How to Identify a Font

As a graphic designer, I frequently encounter jobs where it is essential that I am able to identify a certain font as I download them from Most of the time, the font is something fairly common and requires only a bit of scrolling through your fonts list, but occasionally you see something completely foreign to you, and with all the thousands of fonts out there, you get a little intimidated. Don’t be. There are a few ways to help you name that pesky font.

The first place I like to go to is a site called This site helps you find the font by the process of elimination. You are asked a series of questions regarding various characteristics of the particular font. “Does it have serifs?” “Does the capital U have a stem?” Some people may not know what the word “serif” or “stem” means, but it’s okay because the site gives you a visual aid. As you answer each question, the field of possible fonts becomes smaller. Typically, you are left with a list of about 30 fonts that are fairly close. This is nice because even if you don’t find the font you’re looking for, you have several options for substitution. The only problem with this site is that the fonts that are listed are usually a commercial font, meaning they have to be paid for. If you have a client that has a sizeable budget, they might buy the font, but it’s doubtful. This is where I shamelessly advocate piracy. Occasionally, you can find some of the more popular commercial fonts using a file-sharing application like Limewire or BitTorrent. To try this, be very careful. Many times these files are malicious files in disguise. Make sure to virus scan anything you download.

The other site that I find useful is For this site, you will have to register, but this site is very helpful since it has a scanning device that will try to read the font from a provided image and a forum where you can submit that image for others to look at. To submit an image of the mystery font you will need to scan an example of the font. Then you will need to import/open that image in a program that handles raster images such as Adobe Photoshop, Corel Photo-Paint, or Irfanview. These programs have functions that allow you to adjust various components of your source image. This may be necessary to improve the site’s ability to scan your image and identify your font. The font should be straight without any letters touching. Also, if the source image contains a lot of extraneous information such as a shadow effect or multiple colors, you can use the program to simplify it a bit. I recommend making the file a 1-bit image and using the contrast adjustment to water down any weird effects the font may have.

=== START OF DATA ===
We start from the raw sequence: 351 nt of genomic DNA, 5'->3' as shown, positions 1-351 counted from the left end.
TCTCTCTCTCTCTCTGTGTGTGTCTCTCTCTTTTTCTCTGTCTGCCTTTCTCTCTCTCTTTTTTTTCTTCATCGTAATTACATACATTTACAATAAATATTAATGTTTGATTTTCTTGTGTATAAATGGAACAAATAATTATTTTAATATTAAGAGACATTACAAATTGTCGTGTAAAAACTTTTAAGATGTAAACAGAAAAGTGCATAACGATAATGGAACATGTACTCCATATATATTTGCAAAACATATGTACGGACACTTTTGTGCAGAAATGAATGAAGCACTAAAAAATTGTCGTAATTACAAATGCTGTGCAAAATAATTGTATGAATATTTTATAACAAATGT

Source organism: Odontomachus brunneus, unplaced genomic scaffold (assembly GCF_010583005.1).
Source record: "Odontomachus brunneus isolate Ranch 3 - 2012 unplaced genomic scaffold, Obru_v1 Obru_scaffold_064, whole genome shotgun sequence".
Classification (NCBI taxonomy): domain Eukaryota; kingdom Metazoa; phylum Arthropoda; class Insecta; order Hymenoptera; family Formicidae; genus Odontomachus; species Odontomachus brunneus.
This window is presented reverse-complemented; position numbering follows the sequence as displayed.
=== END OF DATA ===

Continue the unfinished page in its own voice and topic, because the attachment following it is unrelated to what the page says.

The site accepts files of GIF, JPEG, TIFF  amp; BMP format. Once you have uploaded your image the site will scan it and lead you through a list of characters it was able to identify. Tab down through them to make sure the site has got them correct and omit any that it did not catch; then, proceed. If you’re lucky, it will name that font, but if you’re not you’re off to your last chance: the forums. You will submit that same image to the forum where people will look at it and see if they can identify it. There are several forums like this, but I find this one the best because it has a good-sized picture of the font above each entry rather than having to link to the image. You may have to wait a while, or perhaps indefinitely, but if you have any responses to your post, an email will be sent to you to let you know. If might be necessary to repost the image a couple of times, since they tend to get buried as new posts come in.

If this doesn’t work you’re on your own. Good luck.

Amanda Walter is a movie buff whose whole life revolves around movies and the entertainment industry. She thoroughly enjoys all the critically acclaimed movies that she had watched to date.This is why she was a perfect choice when it came to looking for a professional writer at